Engineering Resource Center News
Engineering Resource Center Resources
November 8, 2019
For the conceptual design phase of Collaborative Product Development (CPD), the digital model of the product remains a key facilitator. The process revolves around the ability to conceive ideas in 3D, refine them easily in CAD modeling programs, and share them with remote suppliers and partners to identify and fix manufacturing issues beforehand.
Early on, engineers found out passing large CAD files back and forth via email wasn’t an efficient way to collaborate. As the number of collaborators and iterations increased, so did the number of scattered digital versions of the same product, all uncontrolled, all ingesting changes and revisions that couldn’t be tracked.
The challenge gave birth to the rise of lightweight 3D file sharing and viewing technologies, such as Techsoft’s HOOPS, Actify SpinFire (uses HOOPS components), Siemens’s JT and others. It also prompted many CAD developers to add lightweight viewing, annotation and collaboration tools into their product offerings. While others remain as the ancillary add-ons they were intended to be, some such as eDrawings from SolidWorks stand apart as robust products in their own right due to ease of use and richness of features. It was also one of the earliest of such programs to incorporate augmented reality (AR) features into the mobile version.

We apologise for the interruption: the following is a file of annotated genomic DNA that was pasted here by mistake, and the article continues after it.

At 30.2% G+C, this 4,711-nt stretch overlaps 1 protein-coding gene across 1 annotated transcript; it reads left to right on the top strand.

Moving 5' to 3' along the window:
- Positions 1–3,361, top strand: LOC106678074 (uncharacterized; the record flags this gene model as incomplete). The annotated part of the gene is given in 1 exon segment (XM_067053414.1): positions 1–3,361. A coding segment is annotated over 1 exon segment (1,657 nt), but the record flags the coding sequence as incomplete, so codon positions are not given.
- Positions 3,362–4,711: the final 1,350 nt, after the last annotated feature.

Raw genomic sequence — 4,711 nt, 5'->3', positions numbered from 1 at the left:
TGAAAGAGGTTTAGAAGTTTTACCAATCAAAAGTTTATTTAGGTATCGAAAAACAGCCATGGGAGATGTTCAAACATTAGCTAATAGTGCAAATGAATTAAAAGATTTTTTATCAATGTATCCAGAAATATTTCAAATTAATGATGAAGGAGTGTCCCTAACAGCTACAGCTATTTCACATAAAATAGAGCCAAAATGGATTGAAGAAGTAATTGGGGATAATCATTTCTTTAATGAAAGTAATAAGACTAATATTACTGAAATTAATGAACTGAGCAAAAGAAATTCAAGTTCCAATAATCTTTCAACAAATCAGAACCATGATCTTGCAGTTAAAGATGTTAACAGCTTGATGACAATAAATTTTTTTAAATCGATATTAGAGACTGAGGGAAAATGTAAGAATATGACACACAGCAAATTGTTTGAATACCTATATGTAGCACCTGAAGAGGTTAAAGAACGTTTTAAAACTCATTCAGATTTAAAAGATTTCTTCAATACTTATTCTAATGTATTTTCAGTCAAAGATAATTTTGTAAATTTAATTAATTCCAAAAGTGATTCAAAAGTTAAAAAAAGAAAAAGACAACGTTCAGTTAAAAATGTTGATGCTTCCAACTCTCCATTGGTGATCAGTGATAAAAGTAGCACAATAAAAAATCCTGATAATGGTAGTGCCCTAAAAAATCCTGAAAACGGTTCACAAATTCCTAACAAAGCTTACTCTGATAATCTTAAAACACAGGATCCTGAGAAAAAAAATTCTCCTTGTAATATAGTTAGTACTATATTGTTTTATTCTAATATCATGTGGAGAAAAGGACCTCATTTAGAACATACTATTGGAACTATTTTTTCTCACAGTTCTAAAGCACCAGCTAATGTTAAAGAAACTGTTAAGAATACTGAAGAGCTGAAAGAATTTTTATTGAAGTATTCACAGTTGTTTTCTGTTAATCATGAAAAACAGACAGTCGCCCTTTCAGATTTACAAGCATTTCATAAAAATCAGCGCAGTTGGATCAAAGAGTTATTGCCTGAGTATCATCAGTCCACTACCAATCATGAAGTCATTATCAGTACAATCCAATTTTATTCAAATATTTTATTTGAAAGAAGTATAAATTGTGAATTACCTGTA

Recently, with the emerging AR/VR (augmented reality, virtual reality) technologies entering the collaboration field, model visualization and model-based collaboration enter a new phase.
From Browser to AR/VR